Mayer-Schonberger and Cukier start off by arguing that public education treats children like ‘another brick in the wall’, seeing them as empty slates on which instructors may make their mark – but this mindset is an artefact of the constraints in which the school system exists – we mass produced graduates because for centuries there was no other way to deliver individualised instruction to a broad population. The old system was based around ‘small data’ which slotted students into set paths, big data favours a more flexible and open approach to education:

How big data will change the process of education?

  • First – we know more about individual differences because we can track student performance better – continuously through the learning process – educational data moves from stock to flow.
  • Second – we can tailor lessons to the needs of the individual, not the general average, which is actually no one!
  • Third – we can more easily learn what works best in teaching, the data enables a feedback loop.

‘The result is that education is one of the most significant areas where big data will make its mark. It will improve learning, which in turn will improve society and economic prosperity. Just as importantly it will improve student’s self-esteem.’ (202)

In short, the education system can be redesigned around handling individual differences, rather than trying to eradicate them or treat them as if they don’t exist.

How big data will change what we learn in education?

As to the question of what we learn – the increased role of big data in society means we will need to become more comfortable dealing with probabilities rather than certainties… and we will need to learn that we know far less than we think!

Big data means that many jobs – many of those involving making decisions – will be automated in the future, but humans have unique capabilities such as creativity and originality, irrationality and the ability to break radically from the past – so education should foster these things rather than seeing education as a process of pouring knowledge into the skulls of students.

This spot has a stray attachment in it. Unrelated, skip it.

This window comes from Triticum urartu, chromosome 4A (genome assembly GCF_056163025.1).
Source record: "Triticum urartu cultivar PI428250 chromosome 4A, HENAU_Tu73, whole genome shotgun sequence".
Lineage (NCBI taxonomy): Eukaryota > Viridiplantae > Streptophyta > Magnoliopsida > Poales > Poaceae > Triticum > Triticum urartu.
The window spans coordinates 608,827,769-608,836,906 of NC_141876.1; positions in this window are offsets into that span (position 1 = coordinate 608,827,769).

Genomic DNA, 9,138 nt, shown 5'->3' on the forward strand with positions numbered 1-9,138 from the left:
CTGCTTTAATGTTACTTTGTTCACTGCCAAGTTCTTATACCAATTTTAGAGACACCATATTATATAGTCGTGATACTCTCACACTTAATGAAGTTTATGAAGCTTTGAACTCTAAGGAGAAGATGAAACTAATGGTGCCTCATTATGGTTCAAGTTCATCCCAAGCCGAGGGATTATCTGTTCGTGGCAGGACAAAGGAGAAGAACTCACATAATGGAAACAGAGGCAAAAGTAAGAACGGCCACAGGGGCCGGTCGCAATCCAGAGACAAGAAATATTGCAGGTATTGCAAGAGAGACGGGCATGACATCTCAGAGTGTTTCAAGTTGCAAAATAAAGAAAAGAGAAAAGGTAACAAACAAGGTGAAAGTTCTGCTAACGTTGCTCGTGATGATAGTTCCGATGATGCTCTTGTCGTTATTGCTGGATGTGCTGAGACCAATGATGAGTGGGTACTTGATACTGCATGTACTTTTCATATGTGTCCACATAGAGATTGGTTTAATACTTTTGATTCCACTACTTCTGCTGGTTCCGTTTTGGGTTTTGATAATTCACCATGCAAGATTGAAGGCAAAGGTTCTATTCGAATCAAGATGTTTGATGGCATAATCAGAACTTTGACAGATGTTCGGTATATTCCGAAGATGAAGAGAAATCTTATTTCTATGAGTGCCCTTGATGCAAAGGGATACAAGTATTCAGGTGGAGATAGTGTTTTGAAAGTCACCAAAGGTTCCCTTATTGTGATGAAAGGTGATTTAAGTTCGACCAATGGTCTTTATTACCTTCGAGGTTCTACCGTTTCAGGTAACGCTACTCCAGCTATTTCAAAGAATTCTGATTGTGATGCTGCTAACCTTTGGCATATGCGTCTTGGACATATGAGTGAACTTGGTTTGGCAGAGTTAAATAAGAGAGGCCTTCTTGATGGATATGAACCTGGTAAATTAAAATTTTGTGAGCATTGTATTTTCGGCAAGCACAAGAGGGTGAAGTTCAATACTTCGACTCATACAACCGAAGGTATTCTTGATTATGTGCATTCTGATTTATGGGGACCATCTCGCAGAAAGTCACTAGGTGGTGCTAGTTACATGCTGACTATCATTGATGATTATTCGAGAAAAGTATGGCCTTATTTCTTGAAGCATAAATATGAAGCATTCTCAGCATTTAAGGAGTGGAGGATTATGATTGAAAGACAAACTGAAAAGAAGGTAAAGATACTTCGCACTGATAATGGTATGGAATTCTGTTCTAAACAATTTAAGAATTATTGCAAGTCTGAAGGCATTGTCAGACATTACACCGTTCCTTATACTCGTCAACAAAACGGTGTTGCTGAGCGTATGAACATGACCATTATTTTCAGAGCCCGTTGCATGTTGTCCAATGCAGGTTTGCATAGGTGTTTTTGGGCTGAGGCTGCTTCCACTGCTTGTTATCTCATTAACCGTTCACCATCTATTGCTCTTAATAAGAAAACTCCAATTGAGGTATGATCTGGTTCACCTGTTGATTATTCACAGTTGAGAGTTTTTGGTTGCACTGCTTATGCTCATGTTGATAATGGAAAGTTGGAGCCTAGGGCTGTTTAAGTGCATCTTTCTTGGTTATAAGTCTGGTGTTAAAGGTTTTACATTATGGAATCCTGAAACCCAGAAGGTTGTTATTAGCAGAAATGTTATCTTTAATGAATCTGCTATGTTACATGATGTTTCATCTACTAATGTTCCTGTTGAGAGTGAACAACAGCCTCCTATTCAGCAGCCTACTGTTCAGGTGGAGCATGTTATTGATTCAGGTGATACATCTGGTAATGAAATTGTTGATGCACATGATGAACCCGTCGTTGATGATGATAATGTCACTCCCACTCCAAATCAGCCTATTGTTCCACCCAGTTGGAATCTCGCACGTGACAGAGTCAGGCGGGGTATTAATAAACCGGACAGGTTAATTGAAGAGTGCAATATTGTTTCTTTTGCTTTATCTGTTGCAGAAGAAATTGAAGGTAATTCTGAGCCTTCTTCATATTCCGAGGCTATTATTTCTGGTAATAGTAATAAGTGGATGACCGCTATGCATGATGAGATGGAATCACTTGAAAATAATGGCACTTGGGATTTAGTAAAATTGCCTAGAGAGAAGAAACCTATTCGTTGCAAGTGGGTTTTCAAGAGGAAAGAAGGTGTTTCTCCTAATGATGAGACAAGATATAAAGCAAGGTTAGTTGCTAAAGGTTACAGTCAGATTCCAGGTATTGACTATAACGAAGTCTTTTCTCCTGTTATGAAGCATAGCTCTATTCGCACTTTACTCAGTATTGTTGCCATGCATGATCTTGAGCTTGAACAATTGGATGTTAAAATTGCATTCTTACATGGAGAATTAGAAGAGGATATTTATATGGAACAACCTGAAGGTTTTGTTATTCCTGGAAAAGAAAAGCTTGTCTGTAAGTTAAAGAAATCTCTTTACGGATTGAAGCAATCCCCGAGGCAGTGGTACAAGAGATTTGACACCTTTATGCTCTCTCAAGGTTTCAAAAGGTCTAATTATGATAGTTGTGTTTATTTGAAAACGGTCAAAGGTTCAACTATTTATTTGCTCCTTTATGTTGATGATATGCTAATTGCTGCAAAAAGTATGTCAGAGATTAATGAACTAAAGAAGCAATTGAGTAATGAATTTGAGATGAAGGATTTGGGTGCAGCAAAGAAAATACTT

Conventional education may have difficulty of breaking out the old mold of education, and digital disrupters are playing an insurgent role….

Will Britain ever have a Black Prime minister?

Will Britain Ever Have a Black Prime Minister? aired on the BBC IN 2017, which looked at the relative average life chances of a Black British child progressing through life… NB Thank you kindly to whoever uploaded this to You Tube (it won’t be there forever, the BBC have unjustly removed this from iPlayer already)

In the summary below I focus on some of the educational disadvantages black children face highlighted by the programme…

Teachers mark black children’s test scores more harshly than other ethnic groups

teacher racism evidence

For in-school test scores, the scores for black British students are consistently lower throughout schooling, until we get to the actual GCSE Results, when the scores of Black British students increase dramatically, with Black African students actually overtaking white British students.